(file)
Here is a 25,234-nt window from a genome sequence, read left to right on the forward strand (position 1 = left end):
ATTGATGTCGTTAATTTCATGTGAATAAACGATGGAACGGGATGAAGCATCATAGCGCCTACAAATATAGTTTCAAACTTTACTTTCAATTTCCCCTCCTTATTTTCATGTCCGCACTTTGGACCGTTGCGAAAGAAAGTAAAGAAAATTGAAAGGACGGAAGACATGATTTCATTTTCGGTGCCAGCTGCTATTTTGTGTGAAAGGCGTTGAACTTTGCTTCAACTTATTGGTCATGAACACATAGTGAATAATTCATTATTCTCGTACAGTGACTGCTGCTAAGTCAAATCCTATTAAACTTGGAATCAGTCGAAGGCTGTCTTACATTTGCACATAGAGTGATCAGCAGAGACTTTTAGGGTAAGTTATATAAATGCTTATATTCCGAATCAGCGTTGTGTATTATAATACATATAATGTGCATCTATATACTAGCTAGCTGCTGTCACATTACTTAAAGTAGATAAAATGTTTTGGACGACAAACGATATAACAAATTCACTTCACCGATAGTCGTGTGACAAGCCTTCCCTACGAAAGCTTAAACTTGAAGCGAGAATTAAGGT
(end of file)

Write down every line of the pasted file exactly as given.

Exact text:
Here is a 25,234-nt window from a genome sequence, read left to right on the forward strand (position 1 = left end):
ATTGATGTCGTTAATTTCATGTGAATAAACGATGGAACGGGATGAAGCATCATAGCGCCTACAAATATAGTTTCAAACTTTACTTTCAATTTCCCCTCCTTATTTTCATGTCCGCACTTTGGACCGTTGCGAAAGAAAGTAAAGAAAATTGAAAGGACGGAAGACATGATTTCATTTTCGGTGCCAGCTGCTATTTTGTGTGAAAGGCGTTGAACTTTGCTTCAACTTATTGGTCATGAACACATAGTGAATAATTCATTATTCTCGTACAGTGACTGCTGCTAAGTCAAATCCTATTAAACTTGGAATCAGTCGAAGGCTGTCTTACATTTGCACATAGAGTGATCAGCAGAGACTTTTAGGGTAAGTTATATAAATGCTTATATTCCGAATCAGCGTTGTGTATTATAATACATATAATGTGCATCTATATACTAGCTAGCTGCTGTCACATTACTTAAAGTAGATAAAATGTTTTGGACGACAAACGATATAACAAATTCACTTCACCGATAGTCGTGTGACAAGCCTTCCCTACGAAAGCTTAAACTTGAAGCGAGAATTAAGGT